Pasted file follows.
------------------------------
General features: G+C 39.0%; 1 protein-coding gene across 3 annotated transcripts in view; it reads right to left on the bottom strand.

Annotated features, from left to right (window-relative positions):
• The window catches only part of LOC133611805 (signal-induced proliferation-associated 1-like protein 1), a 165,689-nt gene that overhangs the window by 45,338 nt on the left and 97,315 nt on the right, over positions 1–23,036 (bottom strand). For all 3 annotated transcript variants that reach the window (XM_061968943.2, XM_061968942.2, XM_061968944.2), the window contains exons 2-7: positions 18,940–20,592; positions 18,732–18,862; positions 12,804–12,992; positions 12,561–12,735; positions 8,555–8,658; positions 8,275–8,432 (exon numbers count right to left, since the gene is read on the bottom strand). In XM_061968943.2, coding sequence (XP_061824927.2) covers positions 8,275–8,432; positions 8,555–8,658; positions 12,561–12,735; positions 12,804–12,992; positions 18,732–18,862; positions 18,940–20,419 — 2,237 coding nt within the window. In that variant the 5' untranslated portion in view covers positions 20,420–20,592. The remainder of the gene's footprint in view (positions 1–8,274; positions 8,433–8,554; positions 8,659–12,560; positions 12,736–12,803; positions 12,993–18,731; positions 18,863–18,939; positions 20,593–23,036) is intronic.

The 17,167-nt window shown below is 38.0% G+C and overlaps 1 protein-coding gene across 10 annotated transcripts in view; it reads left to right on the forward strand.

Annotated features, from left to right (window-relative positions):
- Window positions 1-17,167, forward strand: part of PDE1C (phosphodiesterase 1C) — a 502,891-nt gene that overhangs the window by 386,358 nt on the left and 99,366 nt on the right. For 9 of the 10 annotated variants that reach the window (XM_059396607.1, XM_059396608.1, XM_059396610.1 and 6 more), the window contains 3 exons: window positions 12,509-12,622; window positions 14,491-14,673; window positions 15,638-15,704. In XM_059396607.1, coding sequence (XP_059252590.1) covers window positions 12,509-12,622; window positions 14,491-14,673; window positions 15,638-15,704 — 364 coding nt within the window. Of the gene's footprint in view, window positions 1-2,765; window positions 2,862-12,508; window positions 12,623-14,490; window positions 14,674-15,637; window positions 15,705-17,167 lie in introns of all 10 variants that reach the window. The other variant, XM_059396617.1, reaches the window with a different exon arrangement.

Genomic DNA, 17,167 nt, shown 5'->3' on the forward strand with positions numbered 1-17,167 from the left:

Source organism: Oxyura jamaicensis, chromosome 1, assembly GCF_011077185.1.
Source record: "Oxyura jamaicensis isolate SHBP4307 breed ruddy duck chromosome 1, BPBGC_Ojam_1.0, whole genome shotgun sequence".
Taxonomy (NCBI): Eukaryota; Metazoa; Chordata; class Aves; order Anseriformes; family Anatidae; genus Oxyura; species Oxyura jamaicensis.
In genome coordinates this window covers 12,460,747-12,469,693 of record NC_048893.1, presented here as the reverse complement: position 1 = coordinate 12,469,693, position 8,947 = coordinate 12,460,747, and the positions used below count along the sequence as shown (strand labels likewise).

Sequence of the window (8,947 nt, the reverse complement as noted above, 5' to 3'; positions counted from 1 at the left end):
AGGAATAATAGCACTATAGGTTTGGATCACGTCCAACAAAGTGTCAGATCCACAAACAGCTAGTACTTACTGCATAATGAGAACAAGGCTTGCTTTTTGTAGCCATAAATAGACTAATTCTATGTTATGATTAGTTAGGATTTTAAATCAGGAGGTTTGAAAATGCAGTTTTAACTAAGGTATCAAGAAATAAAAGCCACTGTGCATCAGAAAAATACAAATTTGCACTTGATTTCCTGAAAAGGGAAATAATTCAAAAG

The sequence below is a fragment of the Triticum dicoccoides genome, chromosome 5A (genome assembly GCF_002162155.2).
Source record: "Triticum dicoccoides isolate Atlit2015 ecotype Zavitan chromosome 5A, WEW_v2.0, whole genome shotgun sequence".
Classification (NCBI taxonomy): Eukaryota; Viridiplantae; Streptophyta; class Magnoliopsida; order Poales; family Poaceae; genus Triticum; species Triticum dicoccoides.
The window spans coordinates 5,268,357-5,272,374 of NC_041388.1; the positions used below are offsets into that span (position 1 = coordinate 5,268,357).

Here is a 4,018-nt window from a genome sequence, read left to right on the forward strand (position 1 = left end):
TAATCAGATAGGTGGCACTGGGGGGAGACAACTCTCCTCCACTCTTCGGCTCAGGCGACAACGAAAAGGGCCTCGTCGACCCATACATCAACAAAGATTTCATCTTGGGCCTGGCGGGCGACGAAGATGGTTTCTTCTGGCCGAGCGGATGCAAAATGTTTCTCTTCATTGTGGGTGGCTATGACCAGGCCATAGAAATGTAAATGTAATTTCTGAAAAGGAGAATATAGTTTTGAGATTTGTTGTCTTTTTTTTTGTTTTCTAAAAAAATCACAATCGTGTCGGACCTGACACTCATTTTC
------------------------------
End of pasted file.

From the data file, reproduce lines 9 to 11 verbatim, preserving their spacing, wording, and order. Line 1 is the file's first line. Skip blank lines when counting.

Source record: "Oxyura jamaicensis isolate SHBP4307 breed ruddy duck chromosome 1, BPBGC_Ojam_1.0, whole genome shotgun sequence".
Taxonomy (NCBI): Eukaryota; Metazoa; Chordata; class Aves; order Anseriformes; family Anatidae; genus Oxyura; species Oxyura jamaicensis.
In genome coordinates this window covers 12,460,747-12,469,693 of record NC_048893.1, presented here as the reverse complement: position 1 = coordinate 12,469,693, position 8,947 = coordinate 12,460,747, and the positions used below count along the sequence as shown (strand labels likewise).